I am a woman who goes to lots of festivals. Right now, I’m frustrated. When I fork out £150 for a ticket, I expect it come with the feeling that organisers actually want me there as much as male attendees. I want to see women on stage and I want to feel safe. Last year, I was let down on both fronts.
In August 2015, I wrote a investigation for Broadly about the festival scene’s disappointing reaction to a string of sexual assaults at events. Those incidents ranged from the gang rape of a teenager in 2010 to a list of alleged assaults last year. I noticed a real sense that talking openly about consent was seen as bad for business. In fact no major UK festival website featured any explicit information about their sexual harassment policy, though one included the vague message ‘be really clear about what you say “yes” and “no” to’. I’ll be sure to remember that when a guy twice my size forces his hand up my skirt.
The picture was that women were disrespected at festivals in several ways. There was a growing sense of lad culture, from the idiot who wore an ‘eat, sleep, rape, repeat’ T-shirt at Coachella to the woman who told me that men had threatened to ‘spunk’ on her tent at Secret Garden Party. And, though less of a concern than sexual assault, the lack of female representation on festival bills was dire. Only 14 percent of performers at major UK festivals last year were women.
But it’s 2016 now. On the eve of another festival summer, I wanted to find out what improvements had been made, so I contacted all the major festivals to see what they were doing to become more female-friendly. The outlook was disappointing. Amazingly, one response told us about the introduction of an ‘onsite spa’ this year. I don’t think it’s too much of a leap to hypothesise that sexist prejudices like this are spawned from the lack of visibility of female artists at festivals.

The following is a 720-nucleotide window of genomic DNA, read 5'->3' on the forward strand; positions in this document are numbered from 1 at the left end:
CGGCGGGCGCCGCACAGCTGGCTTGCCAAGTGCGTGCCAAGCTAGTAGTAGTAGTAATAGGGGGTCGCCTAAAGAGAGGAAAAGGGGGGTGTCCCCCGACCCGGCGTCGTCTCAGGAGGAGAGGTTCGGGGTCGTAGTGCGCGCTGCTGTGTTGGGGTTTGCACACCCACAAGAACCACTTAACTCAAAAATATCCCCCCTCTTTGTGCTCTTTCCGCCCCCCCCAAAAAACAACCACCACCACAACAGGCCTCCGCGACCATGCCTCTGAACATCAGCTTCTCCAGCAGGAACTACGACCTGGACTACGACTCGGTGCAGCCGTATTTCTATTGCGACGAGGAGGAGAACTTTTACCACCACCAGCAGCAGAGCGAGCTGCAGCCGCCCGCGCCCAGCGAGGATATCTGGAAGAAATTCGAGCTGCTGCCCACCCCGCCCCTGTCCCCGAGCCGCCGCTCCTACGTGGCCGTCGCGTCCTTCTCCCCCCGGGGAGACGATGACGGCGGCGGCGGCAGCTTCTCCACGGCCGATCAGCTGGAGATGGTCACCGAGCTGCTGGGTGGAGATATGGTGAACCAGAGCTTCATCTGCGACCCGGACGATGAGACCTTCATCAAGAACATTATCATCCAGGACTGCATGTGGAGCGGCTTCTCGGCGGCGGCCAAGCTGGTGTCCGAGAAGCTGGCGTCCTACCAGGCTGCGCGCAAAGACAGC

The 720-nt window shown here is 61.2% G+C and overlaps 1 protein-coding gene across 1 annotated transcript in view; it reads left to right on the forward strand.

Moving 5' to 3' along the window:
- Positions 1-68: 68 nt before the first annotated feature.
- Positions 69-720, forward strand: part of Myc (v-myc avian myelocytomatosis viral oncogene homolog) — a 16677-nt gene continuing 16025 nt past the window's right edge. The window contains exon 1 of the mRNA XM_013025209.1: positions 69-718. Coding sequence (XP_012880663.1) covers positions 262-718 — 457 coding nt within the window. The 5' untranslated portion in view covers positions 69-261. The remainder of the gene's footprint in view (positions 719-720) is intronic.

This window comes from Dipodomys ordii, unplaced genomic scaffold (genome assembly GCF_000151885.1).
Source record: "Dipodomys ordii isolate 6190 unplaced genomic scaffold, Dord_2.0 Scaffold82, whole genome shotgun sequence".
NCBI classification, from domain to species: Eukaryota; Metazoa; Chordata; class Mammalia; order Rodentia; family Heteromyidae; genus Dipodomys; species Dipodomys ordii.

Encouragingly, there have been some positive changes. End of the Road has two female headliners: Bat For Lashes and Joanna Newsom. Founder Simon Taffe explains: ‘It’s boring at events when you’ve got too many men in check shirts. Who wants a macho festival?’ Plus, a group of female music insiders have launched Scotland’s new weekender Pandora Fest. It will be held at an eleventh-century fort and has a women-only line-up, except for the odd bloke in a band. The Isle of Wight Council has also been running a tent at Bestival for four years with the aim of rasing awareness about consent as well as providing a space for victims of assault to talk to sexual violence advisors. This year it will be popping up at the Isle of Wight festival for the first time. Organiser Fleur Gardiner explains that sexual assault at festivals is both very present and massively under-disclosed: ‘Things that you just wouldn’t get away with on the high street or on the beach seem to go unremarked upon.’
Fleur’s message is reiterated by 17-year-old Hannah Camilleri, one of the founders of Girls Against who promote conversation about groping at gigs. She urges festivals to publically condemn sexual harassment. ‘It would make people feel safe,’ she says. ‘And if you feel safe you’re much more likely to have a good time.’
Women are so used to normalised misogyny that we’ve been dealing with it quietly at festivals for years, but our tolerance ends now. We want to be able to take drugs, hook up and lose our friends while feeling as safe as guys do. This means reminding guests that events have a no-tolerance policy on assault. It means introducing better security training. This is my message to festival organisers: by only having male acts on stage, and by not looking out for women’s safety, you’re telling women that your event isn’t for us. Start treating us with respect or we’ll stop coming.